Steph Twell takes bronze in Amsterdam

From left, Laura Whittle, Steph Twell and Eilish McColgan battled it out in the womens 5,000 metres. Photograph: Getty

From left, Laura Whittle, Steph Twell and Eilish McColgan battled it out in the womens 5,000 metres. Photograph: Getty

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The penultimate evening of the European Athletics Championships offered some one last chance to fight for their places at the Olympic Games next month. For others, it was a chance to shine. And as dusk fell in Amsterdam, Steph Twell completed a circular journey that has seemed to pass through hell and back – but now to a major championship medal as she landed bronze in the 5,000 metres.

With Kenyan-born Turk Yasemin Can cruising clear for her second gold this week, the battle for the remaining spoils overflowed with intrigue. Twell was at its head. Fellow Scots Laura Whittle and Eilish McColgan just behind. It came down, almost inevitably, to who could sprint hardest and longest on the final lap.

Although Twell was first to bolt at the bell, she was pipped in a dash for the line by Sweden’s Meraf Bahta. Having been through a litany of surgeries and false dawns since breaking her ankle in 2011, this was rehabilitation complete.

“It feels unreal,” Twell said. “I had to go for any colour of a medal and I ran right through the line. It was so nerve-racking going around. I kept thinking: ‘will it be silver, will it be bronze? Will I catch Can?’ I kept pushing and that’s the experience coming out. You can doubt yourself. I’ve been through those doubts. I can cope with that. It now shows my inner strength is coming out.”

Whittle, in fifth, has surely done enough to merit Olympic selection. McColgan, one spot behind, will learn from her angst. “I’m disappointed,” she said. “I thought there was a medal up for grabs here. But I just didn’t have it.”

It leaves GB&NI with nine medals headed into the last day with Julian Reid adding triple-jump bronze, courtesy of an opening effort of 16.76m. However, Jake Wightman’s ferocious drive for a 1,500 metres victory ran out of steam as the 21-year-old from Edinburgh was swallowed up on the home straight, sliding to seventh.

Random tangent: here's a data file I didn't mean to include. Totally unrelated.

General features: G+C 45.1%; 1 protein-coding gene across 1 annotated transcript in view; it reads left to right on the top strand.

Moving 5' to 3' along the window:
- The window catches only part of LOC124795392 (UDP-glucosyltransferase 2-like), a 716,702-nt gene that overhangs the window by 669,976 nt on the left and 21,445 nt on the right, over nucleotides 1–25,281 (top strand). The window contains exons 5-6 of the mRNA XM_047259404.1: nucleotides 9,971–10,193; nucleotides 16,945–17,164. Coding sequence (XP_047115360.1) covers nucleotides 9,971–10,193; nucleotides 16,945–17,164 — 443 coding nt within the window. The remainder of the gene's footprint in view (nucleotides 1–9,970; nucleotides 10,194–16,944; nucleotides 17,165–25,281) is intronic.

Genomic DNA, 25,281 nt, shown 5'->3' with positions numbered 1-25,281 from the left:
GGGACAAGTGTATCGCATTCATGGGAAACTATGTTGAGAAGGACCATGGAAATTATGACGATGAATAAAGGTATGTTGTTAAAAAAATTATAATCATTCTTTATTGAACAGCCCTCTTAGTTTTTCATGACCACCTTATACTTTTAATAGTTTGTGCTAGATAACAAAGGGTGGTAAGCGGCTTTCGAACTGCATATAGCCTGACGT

UK Athletics officials will gather on Tuesday to plug the final gaps in their Olympic line-up. Dreams to be fulfilled, hearts to be broken. The lone Briton in today’s hammer final, Chris Bennett, will feature in one of the most animated debates, over whether an athlete – or perhaps three – from his event can be chosen even if the qualifying criteria have not been absolutely fulfilled.

The 26-year-old Glaswegian, who won the trials two weeks ago, can lower his odds by throwing the standard of 77 metres here. If not, he – like fellow Scot Mark Dry and their English foe Nick Miller – will hope pleas for flexibility have been heard.

“I think I’m in a strong position after winning the trials,” he said. “I had to do that, and then I had to make the final here. It isn’t much different from an Olympic final – there are maybe two guys missing. But it’s about performing when it counts on the day.”

Eilidh Doyle will be in Rio but she will bid to double her chances at the Games with another formidable run in this evening’s 4x400 relay final. The foundation for the quickest European time of 2016 in the heats, it justified her decision not to defend her European 400m hurdles title which will belong to one of her rivals come this evening. “It will be hard to watch the final,” she acknowledged. “But at least if I come away with a relay medal, that’ll make it easier.”

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